VOP Issue 22 : 高重黎專號 The Kao Chung-Li Issue
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Voices of Photography 攝影之聲
Issue 22 : 高重黎專號
The Kao Chung-Li Issue
“Photography is a machine of time | Photography is a machine of existence | Photography is a machine of the oblivion | Photography is a machine of struggle | Photography is a machine of poetry | Photography is a machine of order | Photography is a machine of pleasure | Photography is a machine of a machine.” – Kao Chung-Li
A spectre is haunting the island - the spectre of the imaging machinery.
Through experimental films, photography, animation, sculptures, image installations, visual toy inventions and even essays on visual imagery, Chung-Li Kao exemplifies the complex relationship between viewing, imagery and history, and has never stopped questioning and reflecting on imagery through diverse forms of creation that defy classification. Kao is indeed the most experimental and subversive punctum in Taiwan’s visual arts scene.
Acutely aware of how “image production” influences the development of the history of photography, Kao tries to look for a solution within the anemic visual culture dominated by a preference for “produced images” and the consumption of imagery, on this photographic island that possesses no means of its own to produce images and instead relies on inventions of the imaging machinery. He even transforms himself into a human imagery machine - his eyes a projector, his brain a negative, his mouth a loudspeaker. Using his body and putting imagery into practice, Kao attempts to overturn and surpass the seemingly unmovable power structure that is so deeply entrenched in the development of contemporary photographic history.
“What is photography? What are films? What is it to ‘see’?” Kao asks, his eyes wide. “Why do we not have our own cradle of photography, childhood, or golden age of movies? Why do we not have our own theories of visual perception and neurology? Why do we not have our own imaging machinery industry?” In this special issue, we attempt to answer these questions as we embark on this long journey of reflection, along the lines of Kao’s principles of creation.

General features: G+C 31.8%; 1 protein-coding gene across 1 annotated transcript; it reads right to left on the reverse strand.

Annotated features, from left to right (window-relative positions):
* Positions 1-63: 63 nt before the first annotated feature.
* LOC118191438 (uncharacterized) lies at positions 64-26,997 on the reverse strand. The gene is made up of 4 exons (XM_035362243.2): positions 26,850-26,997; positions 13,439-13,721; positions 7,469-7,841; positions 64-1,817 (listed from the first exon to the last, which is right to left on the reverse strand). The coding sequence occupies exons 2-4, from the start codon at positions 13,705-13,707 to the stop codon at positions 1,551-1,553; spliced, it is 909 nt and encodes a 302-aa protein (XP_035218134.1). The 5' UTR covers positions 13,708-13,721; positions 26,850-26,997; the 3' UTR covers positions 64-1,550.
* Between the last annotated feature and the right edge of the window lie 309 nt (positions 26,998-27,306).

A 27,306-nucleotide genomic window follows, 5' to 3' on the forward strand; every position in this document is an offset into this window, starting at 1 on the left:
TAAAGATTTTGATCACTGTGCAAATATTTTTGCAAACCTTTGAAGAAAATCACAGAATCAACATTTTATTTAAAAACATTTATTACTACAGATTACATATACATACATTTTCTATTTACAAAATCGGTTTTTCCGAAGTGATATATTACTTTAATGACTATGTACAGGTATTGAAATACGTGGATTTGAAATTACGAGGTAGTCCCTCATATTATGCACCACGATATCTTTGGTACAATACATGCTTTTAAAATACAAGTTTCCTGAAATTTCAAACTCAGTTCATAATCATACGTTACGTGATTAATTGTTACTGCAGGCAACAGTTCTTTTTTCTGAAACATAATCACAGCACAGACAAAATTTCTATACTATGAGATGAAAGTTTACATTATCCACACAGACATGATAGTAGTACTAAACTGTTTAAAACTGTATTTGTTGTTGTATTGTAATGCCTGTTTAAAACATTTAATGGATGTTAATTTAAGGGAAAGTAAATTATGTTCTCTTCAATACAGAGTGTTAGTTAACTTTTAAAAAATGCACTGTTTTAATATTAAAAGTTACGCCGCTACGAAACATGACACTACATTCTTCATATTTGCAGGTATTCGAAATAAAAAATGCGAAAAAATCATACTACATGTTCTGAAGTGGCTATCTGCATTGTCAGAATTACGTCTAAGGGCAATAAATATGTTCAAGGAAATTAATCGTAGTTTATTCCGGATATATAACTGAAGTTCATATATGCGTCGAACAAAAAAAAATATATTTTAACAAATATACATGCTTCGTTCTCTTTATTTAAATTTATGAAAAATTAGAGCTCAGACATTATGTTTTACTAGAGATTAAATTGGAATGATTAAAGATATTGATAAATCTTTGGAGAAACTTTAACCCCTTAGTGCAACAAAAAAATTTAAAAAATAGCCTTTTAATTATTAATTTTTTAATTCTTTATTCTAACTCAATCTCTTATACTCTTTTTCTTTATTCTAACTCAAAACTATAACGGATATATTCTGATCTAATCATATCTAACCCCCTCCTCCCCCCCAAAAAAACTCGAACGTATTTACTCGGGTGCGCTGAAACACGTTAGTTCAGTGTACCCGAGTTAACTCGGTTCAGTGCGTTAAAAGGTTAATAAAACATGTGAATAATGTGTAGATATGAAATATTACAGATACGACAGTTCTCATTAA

In preparation for this issue, we visited Kao several times and compiled his vast and scattered collection of work which has accumulated over the years. We uncovered his earlier 8mm films, slides and manuscripts as we dug through his storeroom, filled to no end with all sorts of imagery machines. We also included in this issue never-before-seen photographs, animated drafts, working notes, objects from his personal collection and several of his essays.
In addition, we invited imagery researchers Shih-Lun Chang, Fang-Tze Hsu, Jau-Lan Guo, Yung-Hao Liu and Wei-Tsung Chen to discuss Kao’s imagery perspective and processes, and artist Ju Lin to talk about Kao and his work. At the same time, we also included the late author Ying-Zhen Chen’s commentary on modernist artwork and critical awareness through the lens of Kao’s works, as well as an in-depth interview with the artist himself.
It will always be a daunting challenge to us when it comes to preparing an artist issue. We would like to express our gratitude to Mr. Chung-Li Kao for his trust, support and generosity, and for sharing his life of art creation with us without any reservations. With our limited capability, we are unable to put into print the entirety of the rich orientation of his art, but what we can do is to share with our beloved readers a record of Kao’s creations and the inspiration we got from the imagery reflections of an artist.
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